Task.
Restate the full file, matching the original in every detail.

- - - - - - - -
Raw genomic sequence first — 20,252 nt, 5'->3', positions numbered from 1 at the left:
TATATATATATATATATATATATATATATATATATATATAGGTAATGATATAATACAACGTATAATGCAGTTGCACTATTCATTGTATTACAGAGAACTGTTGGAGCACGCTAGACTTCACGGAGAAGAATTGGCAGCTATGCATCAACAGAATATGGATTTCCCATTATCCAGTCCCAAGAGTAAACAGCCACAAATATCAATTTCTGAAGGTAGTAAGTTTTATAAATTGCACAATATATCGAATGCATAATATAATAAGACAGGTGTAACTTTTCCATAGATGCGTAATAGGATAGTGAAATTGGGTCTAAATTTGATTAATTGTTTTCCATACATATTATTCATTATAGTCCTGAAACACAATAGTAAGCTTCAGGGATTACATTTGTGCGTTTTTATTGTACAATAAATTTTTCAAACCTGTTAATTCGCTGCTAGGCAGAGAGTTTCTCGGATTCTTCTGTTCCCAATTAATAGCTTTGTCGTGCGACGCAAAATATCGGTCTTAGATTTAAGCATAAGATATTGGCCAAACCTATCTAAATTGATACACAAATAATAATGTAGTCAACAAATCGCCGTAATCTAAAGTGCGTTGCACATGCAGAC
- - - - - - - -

Raw genomic sequence first — 20,252 nt, 5'->3', positions numbered from 1 at the left:
TATATATATATATATATATATATATATATATATATATATAGGTAATGATATAATACAACGTATAATGCAGTTGCACTATTCATTGTATTACAGAGAACTGTTGGAGCACGCTAGACTTCACGGAGAAGAATTGGCAGCTATGCATCAACAGAATATGGATTTCCCATTATCCAGTCCCAAGAGTAAACAGCCACAAATATCAATTTCTGAAGGTAGTAAGTTTTATAAATTGCACAATATATCGAATGCATAATATAATAAGACAGGTGTAACTTTTCCATAGATGCGTAATAGGATAGTGAAATTGGGTCTAAATTTGATTAATTGTTTTCCATACATATTATTCATTATAGTCCTGAAACACAATAGTAAGCTTCAGGGATTACATTTGTGCGTTTTTATTGTACAATAAATTTTTCAAACCTGTTAATTCGCTGCTAGGCAGAGAGTTTCTCGGATTCTTCTGTTCCCAATTAATAGCTTTGTCGTGCGACGCAAAATATCGGTCTTAGATTTAAGCATAAGATATTGGCCAAACCTATCTAAATTGATACACAAATAATAATGTAGTCAACAAATCGCCGTAATCTAAAGTGCGTTGCACATGCAGAC